SB: It is indeed. I’m psyched that you took that from it! Because that is one of the messages I wanted to convey.

Well, the original Gatsby plays with social class and where you come from, but it’s bigger here.

SB: We deal with the NEW nouveau riche here — the self-made celebrities of the Internet age. Jacinta is one. Naomi’s mother, Anne, is another. Through sheer grit and determination, both ladies have clawed their way to a place of some prominence in a society that represents glory to them. Whereas the grandiose dreams of Skags, Naomi’s best friend, would probably lead to a commencement speech at Harvard and launching her own feminist website.

People have different ideas of what glory is.

So what’s glory to you?

SB: I think glory is being able to pay my bills in full on time.


SB: Glory would probably be paying off my credit card debt. Figuring out how to keep up an exercise regimen. Not getting dizzy in yoga class. Glory to me was always becoming a published author. And now I am that, so you’ve got to find something else to dream of.

And now you have two books!

SB: Yup. And two more on the way. Next up is Believers, due out from HarperTeen in 2015. It’s inspired by Lord of the Flies, but with teen evangelical Christian show choir girls. The obvious choice.


SB: And at the end of 2015 or early 2016 we’ve got Let’s Grow Up Together, a 52-week guide to becoming a “real” adult whether you’re 18 or 85. It’s for anyone who feels he or she has missed a step in the path to being a grown-up. And that’s from William Morrow, and I get to work with my editor for Agorafabulous, Cassie Jones, so I’m psyched about that. I’ve also adapted Agorafabulous as a pilot and it’s in development in USA as we speak.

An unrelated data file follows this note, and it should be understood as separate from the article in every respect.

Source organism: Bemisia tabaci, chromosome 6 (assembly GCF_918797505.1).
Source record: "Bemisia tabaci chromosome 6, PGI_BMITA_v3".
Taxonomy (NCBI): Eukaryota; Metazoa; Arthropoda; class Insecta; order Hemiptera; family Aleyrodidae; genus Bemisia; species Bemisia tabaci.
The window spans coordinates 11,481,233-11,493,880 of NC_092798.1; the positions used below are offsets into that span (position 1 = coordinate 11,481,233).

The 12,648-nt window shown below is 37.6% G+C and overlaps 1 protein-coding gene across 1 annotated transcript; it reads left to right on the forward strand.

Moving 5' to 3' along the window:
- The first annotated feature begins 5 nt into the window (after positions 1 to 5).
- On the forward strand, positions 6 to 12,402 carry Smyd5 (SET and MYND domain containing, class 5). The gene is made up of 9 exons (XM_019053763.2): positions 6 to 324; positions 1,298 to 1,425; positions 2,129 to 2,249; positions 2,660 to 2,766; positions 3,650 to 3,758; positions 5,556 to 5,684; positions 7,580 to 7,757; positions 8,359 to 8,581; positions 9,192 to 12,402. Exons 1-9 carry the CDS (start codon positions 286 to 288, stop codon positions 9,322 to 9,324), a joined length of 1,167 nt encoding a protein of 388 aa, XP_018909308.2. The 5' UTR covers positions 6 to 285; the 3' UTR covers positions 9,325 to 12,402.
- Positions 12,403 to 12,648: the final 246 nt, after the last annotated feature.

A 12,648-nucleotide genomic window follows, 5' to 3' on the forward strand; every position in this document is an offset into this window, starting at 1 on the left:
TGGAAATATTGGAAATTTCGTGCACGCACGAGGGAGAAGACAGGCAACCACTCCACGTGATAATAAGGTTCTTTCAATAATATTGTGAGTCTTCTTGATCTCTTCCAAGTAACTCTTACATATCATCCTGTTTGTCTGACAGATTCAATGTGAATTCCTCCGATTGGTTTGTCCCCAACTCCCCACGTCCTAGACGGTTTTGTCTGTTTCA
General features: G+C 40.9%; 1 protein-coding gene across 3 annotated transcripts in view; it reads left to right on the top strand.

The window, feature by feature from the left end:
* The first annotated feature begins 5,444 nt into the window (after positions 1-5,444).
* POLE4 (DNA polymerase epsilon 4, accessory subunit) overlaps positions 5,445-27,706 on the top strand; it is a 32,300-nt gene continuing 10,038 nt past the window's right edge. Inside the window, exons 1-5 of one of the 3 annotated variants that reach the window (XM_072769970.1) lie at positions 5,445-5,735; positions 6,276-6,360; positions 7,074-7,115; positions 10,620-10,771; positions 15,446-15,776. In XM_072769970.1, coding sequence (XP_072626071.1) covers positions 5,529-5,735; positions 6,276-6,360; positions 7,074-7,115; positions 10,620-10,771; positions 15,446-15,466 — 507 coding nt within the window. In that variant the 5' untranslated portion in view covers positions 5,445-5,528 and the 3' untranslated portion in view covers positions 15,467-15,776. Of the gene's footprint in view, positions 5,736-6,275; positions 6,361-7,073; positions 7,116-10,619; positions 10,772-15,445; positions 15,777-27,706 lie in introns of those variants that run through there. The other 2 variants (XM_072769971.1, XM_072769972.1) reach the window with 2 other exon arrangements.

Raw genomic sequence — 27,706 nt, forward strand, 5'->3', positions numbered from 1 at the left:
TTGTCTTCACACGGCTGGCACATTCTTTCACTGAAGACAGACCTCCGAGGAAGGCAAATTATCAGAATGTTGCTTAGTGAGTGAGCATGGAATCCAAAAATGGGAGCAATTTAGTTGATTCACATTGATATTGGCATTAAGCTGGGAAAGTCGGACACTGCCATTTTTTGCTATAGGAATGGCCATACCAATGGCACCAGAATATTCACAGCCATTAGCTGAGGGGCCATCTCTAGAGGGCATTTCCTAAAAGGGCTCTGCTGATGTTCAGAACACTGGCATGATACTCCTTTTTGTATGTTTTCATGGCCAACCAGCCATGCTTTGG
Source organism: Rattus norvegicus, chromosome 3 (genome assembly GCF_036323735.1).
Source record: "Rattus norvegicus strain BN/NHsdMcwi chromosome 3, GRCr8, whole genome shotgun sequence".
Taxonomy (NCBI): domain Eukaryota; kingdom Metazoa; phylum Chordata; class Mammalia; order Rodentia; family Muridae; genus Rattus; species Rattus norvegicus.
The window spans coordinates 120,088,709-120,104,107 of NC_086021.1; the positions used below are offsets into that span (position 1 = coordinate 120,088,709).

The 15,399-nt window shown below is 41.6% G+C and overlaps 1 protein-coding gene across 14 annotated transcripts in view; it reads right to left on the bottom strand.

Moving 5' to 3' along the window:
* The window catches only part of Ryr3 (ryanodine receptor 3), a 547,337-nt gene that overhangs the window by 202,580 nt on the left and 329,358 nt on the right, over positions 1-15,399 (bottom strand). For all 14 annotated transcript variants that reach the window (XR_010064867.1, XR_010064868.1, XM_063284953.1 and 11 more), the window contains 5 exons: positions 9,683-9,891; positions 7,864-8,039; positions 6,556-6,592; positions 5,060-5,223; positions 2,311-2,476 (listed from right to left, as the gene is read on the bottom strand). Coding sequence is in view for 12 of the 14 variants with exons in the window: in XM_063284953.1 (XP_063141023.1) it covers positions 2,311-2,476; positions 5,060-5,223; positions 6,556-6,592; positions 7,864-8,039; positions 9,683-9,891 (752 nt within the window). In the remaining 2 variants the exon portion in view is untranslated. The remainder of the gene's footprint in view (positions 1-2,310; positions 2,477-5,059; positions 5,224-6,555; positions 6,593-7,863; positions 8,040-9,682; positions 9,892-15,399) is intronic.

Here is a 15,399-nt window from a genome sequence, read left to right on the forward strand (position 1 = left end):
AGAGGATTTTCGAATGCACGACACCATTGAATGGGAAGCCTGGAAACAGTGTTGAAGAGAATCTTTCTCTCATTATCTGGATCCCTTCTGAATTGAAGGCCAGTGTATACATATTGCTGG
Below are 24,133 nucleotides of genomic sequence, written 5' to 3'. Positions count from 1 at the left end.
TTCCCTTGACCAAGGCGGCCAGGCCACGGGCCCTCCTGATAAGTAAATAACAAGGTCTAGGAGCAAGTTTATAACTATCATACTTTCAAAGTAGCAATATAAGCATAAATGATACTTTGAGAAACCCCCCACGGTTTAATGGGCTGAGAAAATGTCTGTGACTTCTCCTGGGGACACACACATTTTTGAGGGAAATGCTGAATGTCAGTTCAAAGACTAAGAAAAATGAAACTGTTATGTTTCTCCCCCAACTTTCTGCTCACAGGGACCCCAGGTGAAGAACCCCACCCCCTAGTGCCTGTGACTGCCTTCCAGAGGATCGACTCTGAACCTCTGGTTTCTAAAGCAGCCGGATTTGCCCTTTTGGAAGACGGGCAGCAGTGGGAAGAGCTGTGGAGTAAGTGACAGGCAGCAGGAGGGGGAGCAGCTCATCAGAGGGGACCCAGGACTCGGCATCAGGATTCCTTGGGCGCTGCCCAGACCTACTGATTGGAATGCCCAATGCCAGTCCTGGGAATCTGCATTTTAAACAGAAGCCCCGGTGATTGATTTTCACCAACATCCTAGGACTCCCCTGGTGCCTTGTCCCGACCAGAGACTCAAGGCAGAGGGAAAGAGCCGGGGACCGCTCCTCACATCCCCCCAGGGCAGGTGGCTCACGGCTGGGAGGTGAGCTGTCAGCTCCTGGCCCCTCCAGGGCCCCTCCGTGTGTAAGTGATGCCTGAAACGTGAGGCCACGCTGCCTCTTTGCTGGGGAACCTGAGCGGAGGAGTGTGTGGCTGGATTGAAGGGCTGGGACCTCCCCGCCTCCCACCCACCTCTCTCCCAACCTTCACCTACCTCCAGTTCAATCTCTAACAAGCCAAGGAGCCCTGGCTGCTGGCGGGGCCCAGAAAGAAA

One last question: Were Naomi’s Marc Jacobs outfits based on real Marc Jacobs outfits? (And will there be Anne Rye recipes available online somewhere?)

SB: Naomi’s Marc Jacobs outfits were absolutely based on real Marc Jacobs outfits. And Jacinta wouldn’t exist without teen fashion and style bloggers like Tavi Gevinson and some other gals I sought out online. Jacinta is her own person and her own character, not based on anyone, but she’d probably read Rookie mag and Hello Giggles in between obsessively gazing at photos of Delilah on some Hamptons blog. As for recipes, I am the world’s crappiest cook, so I don’t think any Anne Rye cupcake recipes will be forthcoming.

Awesome. And is there anything you would like to say to the world?

SB: The idea of trying to tackle The Great Gatsby as one’s first novel is f**king insane. Which is exactly why I wanted to do it. Life is too short to make boring choices.

Great is available for pre-order and will be in stores on April 8.

*I may or may not be speaking from experience. Okay. I am.

Featured image via Harper Teen